Saturday, 9 April 2011

The reckless bank at the Euro's heart

Eddie George used to tell a joke that there were four banks in Germany, Comical Bank, Hypothetical Bank, Dreadful Bank and Dodgy Bank. To Eddie's list we can now add Eccentric Bank aka the ECB headquartered in the red light district of Frankfurt which can only add to its attractions to certain MEPs.

Peter Oborne wrote a good piece in common sense language in Friday's DT on this topic. He quotes an well-placed minister on the likelihood of the Euro unravelling as saying "That's not going to happen. There is too much political will behind the Euro for them to let it go". Ho-hum, throughout history many politicians have said that when they know the exact opposite is true.

The current EU/ECB attitude that no European country shall default on its sovereign debt is a bit like Petain at Verdun, 'Ils ne paseront pas'. They did not pass but the cost was to so weaken his country, France, that 20 years later he headed up the Vichy regime for Corporal Hitler.

The real reason as Oborne states is that French and German banks hold huge quantities of PIGS' paper which in the event of a single default would have to be shown as worthless in their balance sheets necessitating a huge government babk bail out just like in the UK.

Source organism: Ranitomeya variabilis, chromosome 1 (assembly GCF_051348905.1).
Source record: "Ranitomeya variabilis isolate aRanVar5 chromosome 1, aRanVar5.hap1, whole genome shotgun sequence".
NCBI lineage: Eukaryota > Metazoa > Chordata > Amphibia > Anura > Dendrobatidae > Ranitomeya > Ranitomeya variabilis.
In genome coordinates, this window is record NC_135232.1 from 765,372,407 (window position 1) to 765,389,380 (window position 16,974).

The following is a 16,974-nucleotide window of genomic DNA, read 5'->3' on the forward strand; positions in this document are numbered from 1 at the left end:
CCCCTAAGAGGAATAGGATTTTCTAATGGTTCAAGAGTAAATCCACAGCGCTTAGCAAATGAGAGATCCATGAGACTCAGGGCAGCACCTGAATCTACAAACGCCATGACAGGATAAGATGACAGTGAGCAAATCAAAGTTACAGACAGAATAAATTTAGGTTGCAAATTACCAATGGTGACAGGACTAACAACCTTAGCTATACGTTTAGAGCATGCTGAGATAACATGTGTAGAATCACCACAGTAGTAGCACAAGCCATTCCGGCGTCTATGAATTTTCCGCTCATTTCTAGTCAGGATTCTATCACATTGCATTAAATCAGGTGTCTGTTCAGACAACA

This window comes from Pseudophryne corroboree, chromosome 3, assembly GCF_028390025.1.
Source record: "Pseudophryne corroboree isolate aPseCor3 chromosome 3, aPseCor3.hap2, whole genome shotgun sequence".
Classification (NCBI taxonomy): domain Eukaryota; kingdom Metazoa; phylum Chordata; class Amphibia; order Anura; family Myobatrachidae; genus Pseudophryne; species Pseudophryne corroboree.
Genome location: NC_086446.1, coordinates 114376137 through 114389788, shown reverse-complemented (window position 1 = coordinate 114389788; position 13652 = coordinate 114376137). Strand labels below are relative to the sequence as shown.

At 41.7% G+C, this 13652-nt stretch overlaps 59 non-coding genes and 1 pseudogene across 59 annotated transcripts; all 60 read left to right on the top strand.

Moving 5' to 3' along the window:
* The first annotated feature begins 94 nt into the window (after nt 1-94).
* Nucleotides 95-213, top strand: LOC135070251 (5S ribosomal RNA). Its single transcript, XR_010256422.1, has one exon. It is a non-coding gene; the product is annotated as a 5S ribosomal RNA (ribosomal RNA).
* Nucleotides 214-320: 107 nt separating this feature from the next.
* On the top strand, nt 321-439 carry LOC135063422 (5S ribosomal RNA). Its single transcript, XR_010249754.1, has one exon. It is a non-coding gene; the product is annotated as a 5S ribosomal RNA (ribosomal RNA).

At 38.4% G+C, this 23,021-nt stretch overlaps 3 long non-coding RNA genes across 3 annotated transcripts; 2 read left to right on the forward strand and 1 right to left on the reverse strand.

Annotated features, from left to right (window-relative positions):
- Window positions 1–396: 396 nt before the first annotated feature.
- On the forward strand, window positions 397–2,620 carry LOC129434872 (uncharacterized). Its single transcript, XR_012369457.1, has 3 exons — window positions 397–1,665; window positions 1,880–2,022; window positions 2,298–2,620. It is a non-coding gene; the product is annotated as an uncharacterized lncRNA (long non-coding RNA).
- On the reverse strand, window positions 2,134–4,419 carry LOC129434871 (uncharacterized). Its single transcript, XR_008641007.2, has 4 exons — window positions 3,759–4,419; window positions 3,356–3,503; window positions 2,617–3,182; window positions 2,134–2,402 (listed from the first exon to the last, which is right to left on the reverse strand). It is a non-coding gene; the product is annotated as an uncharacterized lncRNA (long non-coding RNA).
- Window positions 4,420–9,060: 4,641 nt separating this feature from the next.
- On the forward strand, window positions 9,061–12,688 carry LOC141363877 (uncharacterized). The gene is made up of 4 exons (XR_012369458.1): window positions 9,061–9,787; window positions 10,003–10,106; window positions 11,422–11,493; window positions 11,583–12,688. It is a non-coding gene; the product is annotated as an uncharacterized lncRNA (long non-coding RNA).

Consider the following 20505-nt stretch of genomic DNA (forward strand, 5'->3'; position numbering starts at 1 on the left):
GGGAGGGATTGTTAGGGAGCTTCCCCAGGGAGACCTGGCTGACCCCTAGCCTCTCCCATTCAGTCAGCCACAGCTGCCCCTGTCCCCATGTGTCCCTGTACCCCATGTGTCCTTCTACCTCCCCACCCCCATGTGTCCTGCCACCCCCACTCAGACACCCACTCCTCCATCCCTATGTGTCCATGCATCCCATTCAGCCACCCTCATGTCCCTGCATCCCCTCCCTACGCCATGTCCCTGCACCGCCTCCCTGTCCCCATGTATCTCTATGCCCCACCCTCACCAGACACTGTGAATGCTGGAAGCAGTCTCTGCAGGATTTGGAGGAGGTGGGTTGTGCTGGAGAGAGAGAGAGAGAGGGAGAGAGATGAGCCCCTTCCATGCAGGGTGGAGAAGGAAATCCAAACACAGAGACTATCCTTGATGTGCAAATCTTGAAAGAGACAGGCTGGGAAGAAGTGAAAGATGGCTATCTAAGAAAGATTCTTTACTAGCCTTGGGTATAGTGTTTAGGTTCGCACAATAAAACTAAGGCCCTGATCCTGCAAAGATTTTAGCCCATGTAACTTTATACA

The problem is compounded by the ECB doing the same thing by buying outright huge quantities of this useless paper. Central Banks are supposed to supply liquidity ie short term money, by open market Repo operations where the ECB takes bonds for a short period as collateral against a loan to a commercial bank. When the loan falls due the transaction is reversed. The crucial difference from outright purchases is that the first credit call is against the repoing bank so if there is a sovereign default the ECB still gets repaid by the the borrowing bank.

JP Morgan has estimated the ECB has current losses of 40 bn€ on its Greek 'investment' alone. It faces similar losses on its dealings with Portugal and Spain. Its just the same as Lehmans, misleading accounts, lies and undisclosed losses.

So who will end up paying? Well you will dear UK citizen. Thanks to our brilliant governing class we are shareholders in the ECB (Why as we are not in the Eurozone?) and therefore have to make good its losses.

When I worked for the Bank of England I was certain a properly run central bank could never lose money. In fact, during the credit crisis, the UK taxpayer has made money out of BoE lending to Northern Rock etc at penal rates. Trichet at the ECB has shown that when you trash the rule book someone has to pay. It won't be Trichet for sure. He will walk just as he did after his little problem as head of Credit Lyonnais.

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